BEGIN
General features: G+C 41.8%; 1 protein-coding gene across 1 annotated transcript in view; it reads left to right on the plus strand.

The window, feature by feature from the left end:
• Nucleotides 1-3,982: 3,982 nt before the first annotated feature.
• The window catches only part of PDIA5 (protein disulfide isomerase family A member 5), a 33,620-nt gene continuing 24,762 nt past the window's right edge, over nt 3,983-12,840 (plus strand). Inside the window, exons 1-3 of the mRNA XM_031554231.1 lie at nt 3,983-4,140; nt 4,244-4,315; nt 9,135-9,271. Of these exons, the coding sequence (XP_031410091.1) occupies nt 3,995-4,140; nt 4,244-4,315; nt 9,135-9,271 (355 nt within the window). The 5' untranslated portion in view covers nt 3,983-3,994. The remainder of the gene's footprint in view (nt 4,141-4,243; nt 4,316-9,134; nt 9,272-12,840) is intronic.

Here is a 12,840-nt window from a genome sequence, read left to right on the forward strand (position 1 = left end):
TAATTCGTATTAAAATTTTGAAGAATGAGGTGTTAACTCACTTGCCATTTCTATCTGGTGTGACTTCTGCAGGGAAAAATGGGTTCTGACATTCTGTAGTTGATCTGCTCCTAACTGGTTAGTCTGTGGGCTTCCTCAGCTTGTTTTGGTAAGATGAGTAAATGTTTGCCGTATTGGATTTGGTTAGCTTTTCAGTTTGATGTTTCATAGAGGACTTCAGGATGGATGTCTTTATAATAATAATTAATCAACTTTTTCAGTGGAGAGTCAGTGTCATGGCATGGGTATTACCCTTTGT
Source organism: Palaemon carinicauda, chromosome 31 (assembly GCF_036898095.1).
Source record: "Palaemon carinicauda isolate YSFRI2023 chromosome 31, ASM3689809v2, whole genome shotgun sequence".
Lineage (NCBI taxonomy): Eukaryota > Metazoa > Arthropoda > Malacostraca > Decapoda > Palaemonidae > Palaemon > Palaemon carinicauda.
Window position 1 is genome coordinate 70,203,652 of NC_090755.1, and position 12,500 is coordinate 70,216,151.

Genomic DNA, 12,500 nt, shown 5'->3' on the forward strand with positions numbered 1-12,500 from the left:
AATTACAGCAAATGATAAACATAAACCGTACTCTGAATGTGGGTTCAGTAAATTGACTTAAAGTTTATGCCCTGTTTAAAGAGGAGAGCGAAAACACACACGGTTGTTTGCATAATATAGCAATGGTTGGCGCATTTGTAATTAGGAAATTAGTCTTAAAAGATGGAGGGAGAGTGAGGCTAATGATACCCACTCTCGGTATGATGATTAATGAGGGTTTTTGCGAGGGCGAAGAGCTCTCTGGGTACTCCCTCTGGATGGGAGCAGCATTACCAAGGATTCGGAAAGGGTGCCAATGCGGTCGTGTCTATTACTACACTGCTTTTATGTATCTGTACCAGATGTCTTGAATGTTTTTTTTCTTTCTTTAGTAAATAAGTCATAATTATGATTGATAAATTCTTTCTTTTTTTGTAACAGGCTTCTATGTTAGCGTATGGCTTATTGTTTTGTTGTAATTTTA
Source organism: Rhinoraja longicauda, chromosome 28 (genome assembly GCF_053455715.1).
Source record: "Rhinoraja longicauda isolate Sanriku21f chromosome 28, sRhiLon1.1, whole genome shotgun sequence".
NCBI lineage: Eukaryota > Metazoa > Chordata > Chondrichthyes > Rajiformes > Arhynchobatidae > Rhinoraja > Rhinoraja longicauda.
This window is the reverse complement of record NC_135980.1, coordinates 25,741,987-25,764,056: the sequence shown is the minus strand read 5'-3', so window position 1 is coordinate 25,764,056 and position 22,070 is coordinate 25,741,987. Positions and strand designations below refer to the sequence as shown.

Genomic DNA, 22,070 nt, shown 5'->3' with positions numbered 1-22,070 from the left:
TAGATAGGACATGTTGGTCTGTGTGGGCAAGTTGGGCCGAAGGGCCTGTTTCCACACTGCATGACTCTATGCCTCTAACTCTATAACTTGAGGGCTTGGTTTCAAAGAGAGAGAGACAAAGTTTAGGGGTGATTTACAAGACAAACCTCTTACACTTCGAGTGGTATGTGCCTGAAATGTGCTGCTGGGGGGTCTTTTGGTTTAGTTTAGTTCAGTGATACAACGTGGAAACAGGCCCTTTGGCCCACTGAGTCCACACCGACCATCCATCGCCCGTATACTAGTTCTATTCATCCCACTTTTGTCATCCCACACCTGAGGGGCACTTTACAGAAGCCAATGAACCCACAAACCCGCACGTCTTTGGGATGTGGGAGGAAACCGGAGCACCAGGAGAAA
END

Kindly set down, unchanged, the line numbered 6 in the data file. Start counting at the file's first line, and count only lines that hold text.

TAATTCGTATTAAAATTTTGAAGAATGAGGTGTTAACTCACTTGCCATTTCTATCTGGTGTGACTTCTGCAGGGAAAAATGGGTTCTGACATTCTGTAGTTGATCTGCTCCTAACTGGTTAGTCTGTGGGCTTCCTCAGCTTGTTTTGGTAAGATGAGTAAATGTTTGCCGTATTGGATTTGGTTAGCTTTTCAGTTTGATGTTTCATAGAGGACTTCAGGATGGATGTCTTTATAATAATAATTAATCAACTTTTTCAGTGGAGAGTCAGTGTCATGGCATGGGTATTACCCTTTGT